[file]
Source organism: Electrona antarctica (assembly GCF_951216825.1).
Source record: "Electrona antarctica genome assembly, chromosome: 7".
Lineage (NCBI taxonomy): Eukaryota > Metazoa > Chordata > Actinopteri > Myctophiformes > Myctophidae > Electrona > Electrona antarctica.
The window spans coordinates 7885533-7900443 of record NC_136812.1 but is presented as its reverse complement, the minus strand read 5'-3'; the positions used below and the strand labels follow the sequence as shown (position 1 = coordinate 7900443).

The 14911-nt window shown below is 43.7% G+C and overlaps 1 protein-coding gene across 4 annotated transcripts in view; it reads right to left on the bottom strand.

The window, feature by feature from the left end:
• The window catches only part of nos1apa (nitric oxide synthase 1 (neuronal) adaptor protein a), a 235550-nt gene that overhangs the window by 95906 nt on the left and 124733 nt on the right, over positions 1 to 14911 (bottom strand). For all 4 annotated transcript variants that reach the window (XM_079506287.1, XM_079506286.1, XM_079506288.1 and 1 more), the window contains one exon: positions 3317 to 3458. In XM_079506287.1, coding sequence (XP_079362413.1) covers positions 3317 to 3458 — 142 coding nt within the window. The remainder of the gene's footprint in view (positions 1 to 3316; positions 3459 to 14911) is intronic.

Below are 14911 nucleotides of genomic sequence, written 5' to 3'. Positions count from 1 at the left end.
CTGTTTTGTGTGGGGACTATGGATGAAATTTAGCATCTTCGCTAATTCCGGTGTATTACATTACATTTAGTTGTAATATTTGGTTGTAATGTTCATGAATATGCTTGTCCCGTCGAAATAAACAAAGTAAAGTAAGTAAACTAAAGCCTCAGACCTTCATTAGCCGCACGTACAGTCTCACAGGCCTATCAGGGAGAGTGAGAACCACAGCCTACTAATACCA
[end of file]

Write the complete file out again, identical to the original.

Source organism: Electrona antarctica (assembly GCF_951216825.1).
Source record: "Electrona antarctica genome assembly, chromosome: 7".
Lineage (NCBI taxonomy): Eukaryota > Metazoa > Chordata > Actinopteri > Myctophiformes > Myctophidae > Electrona > Electrona antarctica.
The window spans coordinates 7885533-7900443 of record NC_136812.1 but is presented as its reverse complement, the minus strand read 5'-3'; the positions used below and the strand labels follow the sequence as shown (position 1 = coordinate 7900443).

The 14911-nt window shown below is 43.7% G+C and overlaps 1 protein-coding gene across 4 annotated transcripts in view; it reads right to left on the bottom strand.

The window, feature by feature from the left end:
• The window catches only part of nos1apa (nitric oxide synthase 1 (neuronal) adaptor protein a), a 235550-nt gene that overhangs the window by 95906 nt on the left and 124733 nt on the right, over positions 1 to 14911 (bottom strand). For all 4 annotated transcript variants that reach the window (XM_079506287.1, XM_079506286.1, XM_079506288.1 and 1 more), the window contains one exon: positions 3317 to 3458. In XM_079506287.1, coding sequence (XP_079362413.1) covers positions 3317 to 3458 — 142 coding nt within the window. The remainder of the gene's footprint in view (positions 1 to 3316; positions 3459 to 14911) is intronic.

Below are 14911 nucleotides of genomic sequence, written 5' to 3'. Positions count from 1 at the left end.
CTGTTTTGTGTGGGGACTATGGATGAAATTTAGCATCTTCGCTAATTCCGGTGTATTACATTACATTTAGTTGTAATATTTGGTTGTAATGTTCATGAATATGCTTGTCCCGTCGAAATAAACAAAGTAAAGTAAGTAAACTAAAGCCTCAGACCTTCATTAGCCGCACGTACAGTCTCACAGGCCTATCAGGGAGAGTGAGAACCACAGCCTACTAATACCA